Also, the people here are a really good group, and both those that arrived with us and the ones who were here when we came are really good fun! I have to give a special shoutout to the few that did leave us this week – Talia and Stuart from Australia, who proved that Aussies know their campfires, Sonja, showing that age NEVER matters, only spirit does, Maiken/Veronica/Christine for showing us how it’s done (Detroit!!), and Isabella, Helton & Bruna for proving you have to watch out for the quiet ones (Where is the Alcohol?)!
Only a few lows to speak of – I managed to get lots of deep scratches from a ornery Vervet monkey. I should have remembered that from last time, they are pissy little things!
Til next week!
Harnas Week One
Days 163 to 169 – Harnas Wildlife Foundation, Harnas, Namibia
Yay, we do have internet here at Harnas but we don’t have much time to write so I’m going to try and update as often as I can rather than every day. For those that don’t know Harnas is an African animal sanctuary located in the bushveld near the Namibian border with Botswana. They take in orphaned, abused, illegally trafficked and captured wild animals, and if possible, attempt to release them into a safe environment. They have two current release sites with 26,000 and 8,000 hectares respectively. However, many of the animals are too small, or too injured to stay in the wild, and those we volunteers take care by hand, as well as helping with the feeding of the rehabilitating wild animals. The majority of the animals here are Big Cats –Lion, Leopard, & Cheetah, but they also have a large Baboon and African Wild Dog population, as well as a score of smaller species. As some of you know, this is my third time coming here and I also have helped start a UK charity to raise money for the foundation. I’m very happy to be back and to have been able to include it in our Africa trip. It’s Jon’s first time here so I’ve been looking forward to introducing him to this great place.
This first week has been fantastic! After arriving and getting shown round both the main area and the volunteer village (where we have our cabins and eating ‘lapa’), we and the other 21 new volunteers introduced ourselves and were set into groups; Jon in Crocs and me in Hound Dogs. The groups are each responsible for the feeding and enclosure cleaning of certain animals. Jon’s group has the Four Cheetahs, the teenage Cheetah, Atheno, & the Bat Eared Foxes, and I’ve got the Three Leopards (Dolce, Gabana and Matsumi) , three teenage Baboons (Elvis, Lloydie and Yanni) as well as the most fun animals to feed, the Mongeese.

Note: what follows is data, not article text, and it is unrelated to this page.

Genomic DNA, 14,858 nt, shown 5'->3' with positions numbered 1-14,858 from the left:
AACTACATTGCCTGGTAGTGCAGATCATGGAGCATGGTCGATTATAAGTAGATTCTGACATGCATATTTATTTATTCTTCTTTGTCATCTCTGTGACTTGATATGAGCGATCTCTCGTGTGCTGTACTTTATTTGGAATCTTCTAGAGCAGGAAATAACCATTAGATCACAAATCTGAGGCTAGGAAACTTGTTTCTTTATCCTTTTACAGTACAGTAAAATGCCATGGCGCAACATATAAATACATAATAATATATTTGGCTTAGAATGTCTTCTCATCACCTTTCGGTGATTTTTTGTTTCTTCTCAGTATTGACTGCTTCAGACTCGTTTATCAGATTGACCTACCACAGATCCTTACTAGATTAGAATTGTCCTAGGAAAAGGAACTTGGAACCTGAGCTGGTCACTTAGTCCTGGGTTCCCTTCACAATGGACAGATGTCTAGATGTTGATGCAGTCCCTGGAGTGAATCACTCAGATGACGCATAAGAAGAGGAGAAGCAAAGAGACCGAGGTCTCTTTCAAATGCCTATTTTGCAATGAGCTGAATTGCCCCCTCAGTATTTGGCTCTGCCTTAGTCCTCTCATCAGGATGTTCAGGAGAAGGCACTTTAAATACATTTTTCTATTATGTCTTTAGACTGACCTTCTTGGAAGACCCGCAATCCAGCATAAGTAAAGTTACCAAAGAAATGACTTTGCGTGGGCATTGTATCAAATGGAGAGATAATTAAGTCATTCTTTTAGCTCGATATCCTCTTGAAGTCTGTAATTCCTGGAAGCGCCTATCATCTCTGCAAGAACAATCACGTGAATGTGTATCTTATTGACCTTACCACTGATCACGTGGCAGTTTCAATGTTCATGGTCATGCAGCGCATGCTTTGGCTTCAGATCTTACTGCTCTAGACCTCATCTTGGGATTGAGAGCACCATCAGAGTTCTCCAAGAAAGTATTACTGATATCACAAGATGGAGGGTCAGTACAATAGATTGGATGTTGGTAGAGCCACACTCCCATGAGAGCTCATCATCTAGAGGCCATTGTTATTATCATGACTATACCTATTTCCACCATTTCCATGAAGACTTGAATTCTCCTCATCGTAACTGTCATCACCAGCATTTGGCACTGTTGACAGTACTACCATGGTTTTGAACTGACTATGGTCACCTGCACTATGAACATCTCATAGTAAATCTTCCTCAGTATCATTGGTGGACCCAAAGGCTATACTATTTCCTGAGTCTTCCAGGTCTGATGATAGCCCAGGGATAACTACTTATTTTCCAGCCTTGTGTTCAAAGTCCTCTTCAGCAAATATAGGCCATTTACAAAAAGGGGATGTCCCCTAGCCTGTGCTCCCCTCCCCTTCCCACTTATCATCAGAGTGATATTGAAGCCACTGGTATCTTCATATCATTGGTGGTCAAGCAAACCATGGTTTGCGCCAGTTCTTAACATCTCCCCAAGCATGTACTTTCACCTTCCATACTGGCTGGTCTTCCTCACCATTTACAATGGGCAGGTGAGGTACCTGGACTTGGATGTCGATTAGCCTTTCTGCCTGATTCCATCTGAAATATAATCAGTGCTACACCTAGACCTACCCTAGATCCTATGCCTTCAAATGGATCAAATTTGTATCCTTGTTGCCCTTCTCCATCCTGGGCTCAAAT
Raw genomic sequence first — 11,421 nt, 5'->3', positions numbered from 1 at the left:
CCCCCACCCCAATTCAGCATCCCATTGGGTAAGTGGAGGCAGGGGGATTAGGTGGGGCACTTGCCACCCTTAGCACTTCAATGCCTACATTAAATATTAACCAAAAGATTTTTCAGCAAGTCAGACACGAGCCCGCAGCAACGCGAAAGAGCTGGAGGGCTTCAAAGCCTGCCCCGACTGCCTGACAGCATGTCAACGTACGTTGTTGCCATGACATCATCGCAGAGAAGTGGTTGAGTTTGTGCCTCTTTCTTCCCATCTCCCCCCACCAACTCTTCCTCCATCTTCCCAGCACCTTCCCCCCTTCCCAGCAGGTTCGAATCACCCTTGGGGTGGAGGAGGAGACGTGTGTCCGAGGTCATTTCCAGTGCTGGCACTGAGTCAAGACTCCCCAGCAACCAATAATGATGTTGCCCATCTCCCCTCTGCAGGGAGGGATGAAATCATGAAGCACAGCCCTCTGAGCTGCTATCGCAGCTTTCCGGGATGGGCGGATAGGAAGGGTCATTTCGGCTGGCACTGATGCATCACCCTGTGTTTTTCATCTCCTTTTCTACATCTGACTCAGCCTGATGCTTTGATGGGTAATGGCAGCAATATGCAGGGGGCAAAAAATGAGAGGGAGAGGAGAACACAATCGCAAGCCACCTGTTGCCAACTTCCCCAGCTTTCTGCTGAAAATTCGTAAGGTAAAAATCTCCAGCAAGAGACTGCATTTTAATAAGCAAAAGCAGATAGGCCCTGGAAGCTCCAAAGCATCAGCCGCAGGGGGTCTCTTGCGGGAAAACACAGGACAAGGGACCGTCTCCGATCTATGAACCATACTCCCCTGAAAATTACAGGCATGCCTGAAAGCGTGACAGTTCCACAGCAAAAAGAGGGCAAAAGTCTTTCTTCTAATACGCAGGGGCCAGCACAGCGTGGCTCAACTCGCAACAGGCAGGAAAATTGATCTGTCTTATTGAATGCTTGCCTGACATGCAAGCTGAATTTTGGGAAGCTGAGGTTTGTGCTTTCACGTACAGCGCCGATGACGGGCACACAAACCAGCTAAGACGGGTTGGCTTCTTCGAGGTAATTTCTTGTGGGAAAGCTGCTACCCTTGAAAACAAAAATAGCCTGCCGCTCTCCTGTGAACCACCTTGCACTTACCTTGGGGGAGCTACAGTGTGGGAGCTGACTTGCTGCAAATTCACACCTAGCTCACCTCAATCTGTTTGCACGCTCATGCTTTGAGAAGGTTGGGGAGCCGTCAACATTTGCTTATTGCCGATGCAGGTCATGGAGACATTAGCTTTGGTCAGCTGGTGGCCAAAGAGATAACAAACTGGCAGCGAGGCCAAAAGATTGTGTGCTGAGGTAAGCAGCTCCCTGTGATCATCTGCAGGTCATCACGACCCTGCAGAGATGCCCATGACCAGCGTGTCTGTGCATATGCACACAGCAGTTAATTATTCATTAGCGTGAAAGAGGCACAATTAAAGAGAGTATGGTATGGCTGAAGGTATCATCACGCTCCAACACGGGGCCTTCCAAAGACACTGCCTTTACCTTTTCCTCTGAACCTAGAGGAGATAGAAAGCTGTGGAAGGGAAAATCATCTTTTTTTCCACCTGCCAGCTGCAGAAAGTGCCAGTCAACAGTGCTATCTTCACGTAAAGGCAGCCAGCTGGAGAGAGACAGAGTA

Days here are split into morning and evening activities, with the most important being Food Prep – like it says on the tin, it’s getting the animals food ready. We are given sections of donkey that we have to cut up for the various animals – from bite sized chunks for the meerkats and mongeese to whole pieces for the leopards and hyena. The baboons get something called millepap, a mixture of fruits and grains mashed together into a greasy mush. It sounds gross, but after a few minutes you get used to it, and hey, the animals have to eat! After all the food is ready we head to the enclosures, and go in to feed. Anyone not on food prep gets given other things to do: Farm work – cleaning out waterholes, building or fixing enclosures, removing old bones and poo from the big animals areas, etc; Walks – taking the cheetahs, caracals, baboons or leopards into the open bushveld to let them experience new smells and environments, work on their natural hunting and hiding skills, and give them more room to play; Interactions – playing with them inside their enclosures (for the babies or those not able to go into the bush) & Research – helping the permanent research team on their biologing science & observation in the Lifeline release site. Then it’s similar in the afternoon. In your spare time you can go into the enclosures and interact with the animals to bond with them and learn about their behaviour.
We also sometimes help with the feeding of the Phase 2 animals – those too big to be handled and those who were brought to Harnas wild, and are awaiting release. Those don’t get any hands on human contact, purely once a day feeding over the fence. But it’s amazing to see them, the fully grown lions are gorgeous! When I was here in 2009 and 2010, some of them were babies, small enough to be fed from a bottle, and now they are 150 kg! But lions are definitely my favourite, they are so easy to read and in many ways are just like overgrown housecats, intelligent and loving.
More next week!